There was a time when you had to pay an exorbitant price to get the latest fashions from high-end brands. Lower price retailers were more conservative, waiting for trends to prove themselves in the mainstream before bringing them to their ranges. Fast fashion was born when some retailers noticed this hole in the market and realized that they could use modern manufacturing and supply chain technology to deliver new fashions quickly and cheaply. 

There is no question that fast fashion adds a whole lot of fun into the equation. Fast fashion stores like Zara, Topshop, H&M and Forever 21 offer exciting, fresh shopping experiences. The latest trends and silhouettes that were once exclusively available to those who could afford designer items, are now accessible to many more people. And even if designer items are within your reach, fast fashion means you can experiment with more trends and find the ones that work by trial and error.

But the benefits of inexpensive fashion that moves quickly from the catwalk to retail does come at a price. Lower price does not always mean lower quality, but it is true that a lot of fast fashion isn’t manufactured to last a long time. And the focus on keeping up with new trends means that even when items have high-quality fabric and construction, they might not be used for longer than a season.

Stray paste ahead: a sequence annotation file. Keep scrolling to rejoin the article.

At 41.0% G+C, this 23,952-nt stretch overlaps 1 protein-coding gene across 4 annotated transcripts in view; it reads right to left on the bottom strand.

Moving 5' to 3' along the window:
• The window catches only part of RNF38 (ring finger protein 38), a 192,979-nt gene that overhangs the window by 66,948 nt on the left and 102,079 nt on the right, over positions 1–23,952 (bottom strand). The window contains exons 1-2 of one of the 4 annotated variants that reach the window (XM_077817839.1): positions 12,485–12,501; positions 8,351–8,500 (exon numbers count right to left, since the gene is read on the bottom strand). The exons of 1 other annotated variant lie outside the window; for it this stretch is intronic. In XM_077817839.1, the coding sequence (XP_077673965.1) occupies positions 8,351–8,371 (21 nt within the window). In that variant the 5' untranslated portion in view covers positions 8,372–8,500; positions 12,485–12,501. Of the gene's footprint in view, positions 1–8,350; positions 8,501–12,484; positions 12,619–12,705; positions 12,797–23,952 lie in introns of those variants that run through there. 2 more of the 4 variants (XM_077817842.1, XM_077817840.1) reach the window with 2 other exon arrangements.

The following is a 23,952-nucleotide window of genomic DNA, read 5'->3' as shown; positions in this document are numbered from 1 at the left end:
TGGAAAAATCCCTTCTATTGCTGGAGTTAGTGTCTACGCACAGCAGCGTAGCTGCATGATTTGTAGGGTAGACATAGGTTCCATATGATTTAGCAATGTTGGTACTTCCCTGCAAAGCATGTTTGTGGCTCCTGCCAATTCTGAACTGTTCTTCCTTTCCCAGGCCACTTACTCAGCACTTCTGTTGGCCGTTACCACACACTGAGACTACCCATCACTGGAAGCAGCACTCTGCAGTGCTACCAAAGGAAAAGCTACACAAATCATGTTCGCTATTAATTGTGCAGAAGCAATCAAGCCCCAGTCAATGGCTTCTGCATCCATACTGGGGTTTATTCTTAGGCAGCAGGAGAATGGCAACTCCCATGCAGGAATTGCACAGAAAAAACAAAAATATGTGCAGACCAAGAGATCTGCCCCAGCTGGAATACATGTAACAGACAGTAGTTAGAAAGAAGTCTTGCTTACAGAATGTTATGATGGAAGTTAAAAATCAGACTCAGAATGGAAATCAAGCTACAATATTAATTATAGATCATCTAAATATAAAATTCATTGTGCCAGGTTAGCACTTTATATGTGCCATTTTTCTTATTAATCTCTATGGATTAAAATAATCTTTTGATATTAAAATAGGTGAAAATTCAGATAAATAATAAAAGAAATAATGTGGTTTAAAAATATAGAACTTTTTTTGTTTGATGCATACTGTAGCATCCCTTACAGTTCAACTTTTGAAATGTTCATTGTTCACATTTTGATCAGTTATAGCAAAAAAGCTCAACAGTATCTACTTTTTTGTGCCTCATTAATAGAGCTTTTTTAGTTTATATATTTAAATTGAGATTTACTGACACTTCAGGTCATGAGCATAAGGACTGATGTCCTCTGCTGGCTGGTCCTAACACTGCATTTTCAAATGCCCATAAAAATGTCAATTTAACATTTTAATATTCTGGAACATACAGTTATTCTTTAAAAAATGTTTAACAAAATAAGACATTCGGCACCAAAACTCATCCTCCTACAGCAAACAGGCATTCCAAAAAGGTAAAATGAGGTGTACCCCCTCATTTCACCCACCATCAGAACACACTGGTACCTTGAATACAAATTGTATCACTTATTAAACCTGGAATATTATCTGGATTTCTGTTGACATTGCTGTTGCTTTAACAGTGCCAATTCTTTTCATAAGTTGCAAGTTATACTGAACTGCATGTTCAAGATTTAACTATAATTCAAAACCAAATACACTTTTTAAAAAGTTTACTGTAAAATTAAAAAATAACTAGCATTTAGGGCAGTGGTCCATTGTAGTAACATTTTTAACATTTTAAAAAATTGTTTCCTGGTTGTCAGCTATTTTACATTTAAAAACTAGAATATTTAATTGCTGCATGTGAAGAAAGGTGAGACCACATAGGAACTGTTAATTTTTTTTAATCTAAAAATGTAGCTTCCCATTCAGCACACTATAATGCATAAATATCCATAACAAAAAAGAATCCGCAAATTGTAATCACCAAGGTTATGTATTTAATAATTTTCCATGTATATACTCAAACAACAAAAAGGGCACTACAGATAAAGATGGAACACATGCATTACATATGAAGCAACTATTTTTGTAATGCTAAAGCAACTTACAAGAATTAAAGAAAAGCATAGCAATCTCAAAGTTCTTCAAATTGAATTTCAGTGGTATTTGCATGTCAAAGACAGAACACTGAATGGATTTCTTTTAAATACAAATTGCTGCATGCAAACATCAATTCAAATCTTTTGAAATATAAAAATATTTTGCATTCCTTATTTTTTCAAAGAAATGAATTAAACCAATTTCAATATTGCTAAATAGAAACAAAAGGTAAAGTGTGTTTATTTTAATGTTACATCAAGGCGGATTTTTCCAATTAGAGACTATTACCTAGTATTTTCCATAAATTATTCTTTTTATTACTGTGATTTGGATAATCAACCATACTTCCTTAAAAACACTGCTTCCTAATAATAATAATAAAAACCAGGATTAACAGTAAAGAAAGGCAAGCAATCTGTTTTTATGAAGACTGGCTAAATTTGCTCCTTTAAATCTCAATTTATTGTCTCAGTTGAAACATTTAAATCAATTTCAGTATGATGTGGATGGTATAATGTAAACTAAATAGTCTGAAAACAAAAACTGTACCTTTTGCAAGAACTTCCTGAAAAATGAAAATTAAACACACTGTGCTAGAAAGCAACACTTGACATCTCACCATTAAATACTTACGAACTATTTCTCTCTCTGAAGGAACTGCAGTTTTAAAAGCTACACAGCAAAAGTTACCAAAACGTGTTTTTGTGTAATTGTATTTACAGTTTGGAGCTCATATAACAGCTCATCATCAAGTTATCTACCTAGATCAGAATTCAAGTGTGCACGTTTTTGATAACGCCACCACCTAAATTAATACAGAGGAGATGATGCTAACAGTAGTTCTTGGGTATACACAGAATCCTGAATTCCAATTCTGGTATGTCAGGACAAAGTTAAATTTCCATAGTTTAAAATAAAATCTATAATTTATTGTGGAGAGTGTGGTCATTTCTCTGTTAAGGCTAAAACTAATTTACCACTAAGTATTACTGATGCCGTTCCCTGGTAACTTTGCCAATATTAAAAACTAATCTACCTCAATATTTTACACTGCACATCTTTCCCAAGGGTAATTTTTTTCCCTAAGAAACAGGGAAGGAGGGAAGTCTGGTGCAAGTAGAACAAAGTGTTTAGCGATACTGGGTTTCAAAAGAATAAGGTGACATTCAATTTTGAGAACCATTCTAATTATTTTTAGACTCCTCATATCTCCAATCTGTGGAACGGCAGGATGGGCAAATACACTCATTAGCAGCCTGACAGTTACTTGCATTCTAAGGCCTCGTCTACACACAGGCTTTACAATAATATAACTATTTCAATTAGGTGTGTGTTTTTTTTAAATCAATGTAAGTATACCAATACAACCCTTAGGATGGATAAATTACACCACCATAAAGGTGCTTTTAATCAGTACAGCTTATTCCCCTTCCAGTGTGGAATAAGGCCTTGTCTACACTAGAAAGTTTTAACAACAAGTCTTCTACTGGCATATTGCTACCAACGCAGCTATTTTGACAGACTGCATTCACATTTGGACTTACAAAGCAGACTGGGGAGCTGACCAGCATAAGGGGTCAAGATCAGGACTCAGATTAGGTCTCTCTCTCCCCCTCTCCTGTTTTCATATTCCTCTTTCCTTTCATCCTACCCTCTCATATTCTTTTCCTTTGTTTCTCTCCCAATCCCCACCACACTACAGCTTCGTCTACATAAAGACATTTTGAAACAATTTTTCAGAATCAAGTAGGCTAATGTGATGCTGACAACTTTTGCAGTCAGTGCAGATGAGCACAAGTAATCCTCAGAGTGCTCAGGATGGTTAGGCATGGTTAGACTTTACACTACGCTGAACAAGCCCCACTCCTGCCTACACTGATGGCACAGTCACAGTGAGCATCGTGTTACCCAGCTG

So trendiness and affordability leads to more consumption, which in turn leads to more production, more transportation and a bigger impact on the environment. The “fast” in fast fashion describes not only the time from catwalk to retail, but also the time from wardrobe to landfill.

I love the excitement and fun of fashion. I shop at Zara and Topshop because I enjoy the shopping experience. I like their design sensibilities and their fits work for me. But I’m also conscious of the environmental impact. So I never let my quality standards drop just to have a fashionable item. I pick the better quality pieces in their ranges. Even if I do only wear an item for one season, I want to be able to pass it on in wearable condition. I try to ensure that my items have a second life, whether that is at Goodwill, Dress for Success or in a friend’s wardrobe.